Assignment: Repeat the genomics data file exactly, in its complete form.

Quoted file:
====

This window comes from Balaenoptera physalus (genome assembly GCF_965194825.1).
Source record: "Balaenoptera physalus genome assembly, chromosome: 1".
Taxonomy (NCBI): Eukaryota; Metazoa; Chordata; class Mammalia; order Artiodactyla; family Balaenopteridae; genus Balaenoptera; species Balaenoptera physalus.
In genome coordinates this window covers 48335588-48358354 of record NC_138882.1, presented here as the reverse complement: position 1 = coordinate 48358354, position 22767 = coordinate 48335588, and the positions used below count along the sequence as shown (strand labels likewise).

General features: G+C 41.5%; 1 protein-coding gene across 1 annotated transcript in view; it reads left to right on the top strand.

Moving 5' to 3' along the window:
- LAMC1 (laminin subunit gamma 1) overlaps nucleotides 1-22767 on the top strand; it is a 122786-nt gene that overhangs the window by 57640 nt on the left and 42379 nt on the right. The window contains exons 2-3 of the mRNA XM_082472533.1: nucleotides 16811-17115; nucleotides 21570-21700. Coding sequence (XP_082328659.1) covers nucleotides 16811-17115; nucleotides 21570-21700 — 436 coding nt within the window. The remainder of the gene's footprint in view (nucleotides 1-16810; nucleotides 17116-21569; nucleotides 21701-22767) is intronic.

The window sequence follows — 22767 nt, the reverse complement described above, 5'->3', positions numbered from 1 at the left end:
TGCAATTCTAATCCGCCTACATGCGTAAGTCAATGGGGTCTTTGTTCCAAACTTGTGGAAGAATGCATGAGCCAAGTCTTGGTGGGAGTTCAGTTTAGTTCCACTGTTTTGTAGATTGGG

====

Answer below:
This window comes from Balaenoptera physalus (genome assembly GCF_965194825.1).
Source record: "Balaenoptera physalus genome assembly, chromosome: 1".
Taxonomy (NCBI): Eukaryota; Metazoa; Chordata; class Mammalia; order Artiodactyla; family Balaenopteridae; genus Balaenoptera; species Balaenoptera physalus.
In genome coordinates this window covers 48335588-48358354 of record NC_138882.1, presented here as the reverse complement: position 1 = coordinate 48358354, position 22767 = coordinate 48335588, and the positions used below count along the sequence as shown (strand labels likewise).

General features: G+C 41.5%; 1 protein-coding gene across 1 annotated transcript in view; it reads left to right on the top strand.

Moving 5' to 3' along the window:
- LAMC1 (laminin subunit gamma 1) overlaps nucleotides 1-22767 on the top strand; it is a 122786-nt gene that overhangs the window by 57640 nt on the left and 42379 nt on the right. The window contains exons 2-3 of the mRNA XM_082472533.1: nucleotides 16811-17115; nucleotides 21570-21700. Coding sequence (XP_082328659.1) covers nucleotides 16811-17115; nucleotides 21570-21700 — 436 coding nt within the window. The remainder of the gene's footprint in view (nucleotides 1-16810; nucleotides 17116-21569; nucleotides 21701-22767) is intronic.

The window sequence follows — 22767 nt, the reverse complement described above, 5'->3', positions numbered from 1 at the left end:
TGCAATTCTAATCCGCCTACATGCGTAAGTCAATGGGGTCTTTGTTCCAAACTTGTGGAAGAATGCATGAGCCAAGTCTTGGTGGGAGTTCAGTTTAGTTCCACTGTTTTGTAGATTGGG